Researchers propose theoretical model to describe capillary force balance at contact line



Credit: FAN Jingcun et al.

Recently, a group led by Prof. WU Heng’an and Prof. WANG Fengchao from University of Science and Technology of China (USTC) of the Chinese Academy of Sciences (CAS) in collaboration with Prof. Joel De Coninck from University of Mons provided a theoretical insight into capillary forces at the contact line and validated Young’s equation based on a mechanical interpretation. The research results were published online in Physical Review Letters.

In 1805, the British scientist Thomas Young described the quantitative relationship between interfacial tension and contact angle when studying wetting and capillary phenomena. For more than 200 years, the Young’s equation has become one of the most basic theories in the field of wetting. It describes the balance of three interface tensions parallel to the solid-liquid interface. However, researchers have disputed its interpretation as surface forces or surface energies and committed to prove its validity at the nanoscale.

Despite remarkable progress achieved in past years, puzzles and challenges still remain. First, the capillary force is not presented in the Young’s equation. Additionally, the Young’s equation cannot be verified directly in experiments. Compared with its thermodynamic derivation, there are more obstacles to put forward the mechanical interpretation of the equation.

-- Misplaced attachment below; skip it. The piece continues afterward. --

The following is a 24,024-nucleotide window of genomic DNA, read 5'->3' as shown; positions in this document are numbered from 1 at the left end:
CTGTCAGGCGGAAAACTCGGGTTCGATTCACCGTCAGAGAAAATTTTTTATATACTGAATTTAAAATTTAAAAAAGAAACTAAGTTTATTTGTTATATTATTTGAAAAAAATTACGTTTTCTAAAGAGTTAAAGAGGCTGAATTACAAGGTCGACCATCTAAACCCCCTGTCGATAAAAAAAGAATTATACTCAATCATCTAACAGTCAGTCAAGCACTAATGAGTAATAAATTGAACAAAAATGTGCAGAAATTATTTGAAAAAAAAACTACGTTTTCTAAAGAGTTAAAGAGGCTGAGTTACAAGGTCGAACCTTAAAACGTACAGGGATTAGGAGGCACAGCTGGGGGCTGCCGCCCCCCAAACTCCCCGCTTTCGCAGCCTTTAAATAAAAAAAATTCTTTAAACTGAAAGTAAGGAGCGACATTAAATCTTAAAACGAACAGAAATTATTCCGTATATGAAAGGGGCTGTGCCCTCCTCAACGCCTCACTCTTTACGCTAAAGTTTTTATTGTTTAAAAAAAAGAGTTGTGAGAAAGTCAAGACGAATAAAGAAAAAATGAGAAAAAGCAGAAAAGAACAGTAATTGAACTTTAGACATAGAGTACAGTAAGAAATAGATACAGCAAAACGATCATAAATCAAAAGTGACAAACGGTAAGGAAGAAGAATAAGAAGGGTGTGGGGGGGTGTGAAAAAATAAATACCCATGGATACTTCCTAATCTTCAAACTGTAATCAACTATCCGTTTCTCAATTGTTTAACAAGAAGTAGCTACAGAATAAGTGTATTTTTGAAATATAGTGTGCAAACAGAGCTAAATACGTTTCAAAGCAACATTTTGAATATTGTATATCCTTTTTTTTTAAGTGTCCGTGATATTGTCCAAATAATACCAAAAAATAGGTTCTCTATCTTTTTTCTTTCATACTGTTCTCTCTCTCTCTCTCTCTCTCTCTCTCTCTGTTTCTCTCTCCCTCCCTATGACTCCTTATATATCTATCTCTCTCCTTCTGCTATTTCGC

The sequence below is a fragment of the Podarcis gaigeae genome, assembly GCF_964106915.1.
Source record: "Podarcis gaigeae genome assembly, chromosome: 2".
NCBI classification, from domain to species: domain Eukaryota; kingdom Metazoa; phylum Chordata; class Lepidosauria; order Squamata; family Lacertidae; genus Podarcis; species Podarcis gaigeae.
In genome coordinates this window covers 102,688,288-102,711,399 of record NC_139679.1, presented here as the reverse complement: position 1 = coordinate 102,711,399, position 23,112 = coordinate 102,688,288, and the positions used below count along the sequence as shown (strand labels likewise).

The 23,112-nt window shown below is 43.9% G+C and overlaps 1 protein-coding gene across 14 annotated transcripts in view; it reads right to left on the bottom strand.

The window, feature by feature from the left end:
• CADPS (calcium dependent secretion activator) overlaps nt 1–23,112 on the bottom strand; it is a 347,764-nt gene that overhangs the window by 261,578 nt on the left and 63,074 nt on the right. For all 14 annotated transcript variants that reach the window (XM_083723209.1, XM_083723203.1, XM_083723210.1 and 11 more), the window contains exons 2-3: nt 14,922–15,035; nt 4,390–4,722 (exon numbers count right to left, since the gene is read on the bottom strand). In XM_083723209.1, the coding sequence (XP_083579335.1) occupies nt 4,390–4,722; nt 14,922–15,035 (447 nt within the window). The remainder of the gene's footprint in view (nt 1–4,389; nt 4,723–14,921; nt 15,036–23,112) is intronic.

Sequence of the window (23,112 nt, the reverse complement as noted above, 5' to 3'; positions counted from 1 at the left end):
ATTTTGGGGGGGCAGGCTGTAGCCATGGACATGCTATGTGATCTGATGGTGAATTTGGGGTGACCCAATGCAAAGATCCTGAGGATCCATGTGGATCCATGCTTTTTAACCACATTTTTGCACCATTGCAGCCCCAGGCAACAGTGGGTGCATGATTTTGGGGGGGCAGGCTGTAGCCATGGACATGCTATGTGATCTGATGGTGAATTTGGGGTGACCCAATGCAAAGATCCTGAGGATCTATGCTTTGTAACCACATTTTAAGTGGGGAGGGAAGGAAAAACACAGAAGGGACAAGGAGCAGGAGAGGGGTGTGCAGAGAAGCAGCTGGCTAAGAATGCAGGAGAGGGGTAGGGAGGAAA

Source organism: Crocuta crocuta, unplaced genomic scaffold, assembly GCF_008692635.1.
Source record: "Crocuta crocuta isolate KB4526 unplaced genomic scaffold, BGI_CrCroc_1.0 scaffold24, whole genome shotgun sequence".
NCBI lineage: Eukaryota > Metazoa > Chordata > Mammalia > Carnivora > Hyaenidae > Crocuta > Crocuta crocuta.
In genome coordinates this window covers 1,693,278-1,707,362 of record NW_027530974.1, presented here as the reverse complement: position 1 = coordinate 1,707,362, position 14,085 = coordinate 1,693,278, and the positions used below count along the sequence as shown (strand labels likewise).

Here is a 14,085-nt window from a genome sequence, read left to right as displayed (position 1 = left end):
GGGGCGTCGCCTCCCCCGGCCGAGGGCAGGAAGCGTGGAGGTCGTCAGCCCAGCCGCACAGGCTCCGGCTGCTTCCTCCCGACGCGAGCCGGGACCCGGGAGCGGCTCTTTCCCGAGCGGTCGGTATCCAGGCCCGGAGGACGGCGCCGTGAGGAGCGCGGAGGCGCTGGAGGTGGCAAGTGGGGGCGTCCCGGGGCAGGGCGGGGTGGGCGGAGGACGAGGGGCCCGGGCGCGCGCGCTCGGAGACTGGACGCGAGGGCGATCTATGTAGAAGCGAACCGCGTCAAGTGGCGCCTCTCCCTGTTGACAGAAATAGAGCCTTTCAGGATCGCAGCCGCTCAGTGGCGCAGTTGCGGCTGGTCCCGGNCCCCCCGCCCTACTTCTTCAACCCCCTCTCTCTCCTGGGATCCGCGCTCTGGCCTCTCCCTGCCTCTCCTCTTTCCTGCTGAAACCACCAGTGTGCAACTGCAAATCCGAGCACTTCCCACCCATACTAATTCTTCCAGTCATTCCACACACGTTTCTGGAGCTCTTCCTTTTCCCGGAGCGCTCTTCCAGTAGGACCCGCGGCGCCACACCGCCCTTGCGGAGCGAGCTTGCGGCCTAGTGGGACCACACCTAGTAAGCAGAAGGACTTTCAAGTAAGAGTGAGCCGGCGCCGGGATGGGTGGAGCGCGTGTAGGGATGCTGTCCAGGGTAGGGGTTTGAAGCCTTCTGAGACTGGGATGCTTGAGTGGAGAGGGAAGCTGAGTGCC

To solve the problem, a theoretical model was proposed by the group from USTC to describe the capillary force at the contact line.

The researchers examined the capillary force balance on a liquid corner on the atomic scale and considered this problem with a liquid in coexistence with its vapor phase. The analysis was based on the decomposition of the solid-liquid and solid-vapor interface tensions into three terms, either of which has a clear physical meaning. The proposed model is verified by molecular dynamic simulations over a wide contact angle range. Differences in capillary forces are observed in evaporating droplets on homogeneous and decorated surfaces.

Following the same approach, they also verified Young’s equation at the nanoscale from a view point of mechanical interpretation. Microscopic details regarding the mechanism of wetting and capillarity. These results provide new physical insight into the capillary force balance at the contact line.

This study not only provides new insights for the profound understanding of many phenomena of interface wetting, but also has important scientific significance in the application fields of micro-nano fluidic chip design and the improvement of low-permeability reservoirs recovery.


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